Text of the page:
Feb 1, 2022 • 1M


We're talking money in Kenya and trees in Cameroon

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Africa Uncensored
The voice over by Africa Uncensored co-founder (John-Allan Namu) is a summary of some of our interesting projects for 2022. Heavy stuff, but don't look away.
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Hi there! We've got quite the newsletter edition for you this time around. For months now, we have been promising to release new content on our platforms; well, that day is finally here! The first episode of our six-part series, "Thao", goes live February 1st 2022. For the next six weeks, set your reminders, as every Tuesday new episodes of this series get published. 

This edition also carries a special report on the logging timber from rare Rosewood trees in Cameroon. While the continent's focus is currently on this West African Nation for the Africa Cup of Nations football tournament, Investigative journalist Christian Locka took a real deep dive into some of Cameroon's oldest indigenous forests, and came back with a story that should concern everyone interested in the country's natural heritage.

As usual, Linda Ngari and the fact-checking team at Piga Firimbi have been doing lots of verifying of fake news; there's an update on what they've found in this edition of the Deep Dive, so read on.

One more thing...

Our twitter spaces conversation returns this Thursday. We want to take on money for this discussion, but would be grateful for your suggestions on what you'd like us to focus on under this topic.

As always, dive in!


This series, the brainchild of graphics editor Clement Kumalija and brought to life by Africa Uncensored's team of journalists, is our attempt to make money a subject that everyone engages in with confidence. The series, whose production was generously supported by our partners at Heinrich Boll Stiftung, Nairobi, chronicles the story of money in Kenya, but has very contemporary themes and lessons for us all. It comes when Kenyans, and Africans living across the continent are considering the value of their own currencies. Debt diplomacy, mismanaged economies and the resurgence of coups will affect the strength of any currency. Unfortunately, all these phenomena are being experienced in one country or another today. That said, "Thao" is an entertaining narrative series with lots to look forward to. Narrated in sheng, Kenya's lingua Franca, our hope is that the series will capture most if not all of those questions you have about money.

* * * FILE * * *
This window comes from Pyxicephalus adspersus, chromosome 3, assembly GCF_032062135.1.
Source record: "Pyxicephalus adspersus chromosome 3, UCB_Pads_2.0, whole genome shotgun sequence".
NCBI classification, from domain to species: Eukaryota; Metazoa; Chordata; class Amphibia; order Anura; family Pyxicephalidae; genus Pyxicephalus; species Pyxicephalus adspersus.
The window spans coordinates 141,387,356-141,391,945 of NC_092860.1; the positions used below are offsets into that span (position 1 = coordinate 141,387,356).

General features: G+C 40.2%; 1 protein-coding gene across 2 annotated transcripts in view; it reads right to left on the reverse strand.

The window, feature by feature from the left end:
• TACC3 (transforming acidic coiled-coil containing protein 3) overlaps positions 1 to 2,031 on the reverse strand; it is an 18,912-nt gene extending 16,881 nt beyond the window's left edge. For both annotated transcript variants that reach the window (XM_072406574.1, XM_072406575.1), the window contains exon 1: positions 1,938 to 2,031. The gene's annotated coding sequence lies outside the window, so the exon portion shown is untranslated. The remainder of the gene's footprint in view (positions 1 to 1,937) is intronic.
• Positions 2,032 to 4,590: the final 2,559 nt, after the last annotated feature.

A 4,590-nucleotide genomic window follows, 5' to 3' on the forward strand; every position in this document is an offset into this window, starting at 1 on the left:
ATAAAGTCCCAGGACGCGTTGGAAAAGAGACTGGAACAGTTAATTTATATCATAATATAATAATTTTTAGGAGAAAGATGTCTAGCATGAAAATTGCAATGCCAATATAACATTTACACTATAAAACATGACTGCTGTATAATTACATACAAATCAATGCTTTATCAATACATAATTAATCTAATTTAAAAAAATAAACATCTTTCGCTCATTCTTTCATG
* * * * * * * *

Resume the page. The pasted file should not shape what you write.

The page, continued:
Cameroon's indigenous forests are a new target after Rosewood plantations are depleted in Nigeria

Cameroonian investigative journalist Christian Locka spent months going between Cameroon's deep tropical forests and cities in Nigeria to uncover the illegal trade in Rosewood, an expensive and rare tree, and found where the tons and tons of timber are going to; China. In this revealing investigative report, Locka breaks down the trade righr from the sharp edges of illegal loggers axes to the hard cash paid in exchange for wood that will make intricate furniture in Asia.

Cameroon loses approximately 57 million dollars every year through its forestry department, and with demand for rosewood on the rise, the West African countries natural heritage is at serious risk.

Common myths about Cervical Cancer

Happy new month!

But first, the Piga Firimbi team would take you aback to January for being the Cervical Awareness month. On this thread that debunks numerous myths and misconceptions about Cervical Cancer, Piga Firimbi found that it is the fourth most prevalent cancer globally.

Cervical Cancer is also the second leading cause of cancer deaths in Kenya, after Oesophageal Cancer. Similarly, the claim that Oral sex is the leading cause of throat cancer was debunked here. Part of this belief is charged by actor Michael Douglas from the Netflix show- The Kominsky Method's confessions that his own throat cancer had been caused by oral sex. But no, this is not the leading cause of throat cancer. Never has been, albeit the fact-check found that there is a new trend showing a rise in HPV-related throat cancers. The types of HPV found in the mouth are almost entirely sexually transmitted.

Some of the myths debunked over the Cervical Cancer awareness month include claims that Cervical Cancer is caused by having unprotected sex, that HPV only affects women and claims that Cervical Cancer impairs fertility in women. Find out what the verdict on these claims are here.

Editorial Director: John-Allan Namu

Assignment Editor: Sam Munia

Social Media Manager: Cecilia Ashioya

Contributors: Linda Ngari, Clement Kumalija and Christian Locka

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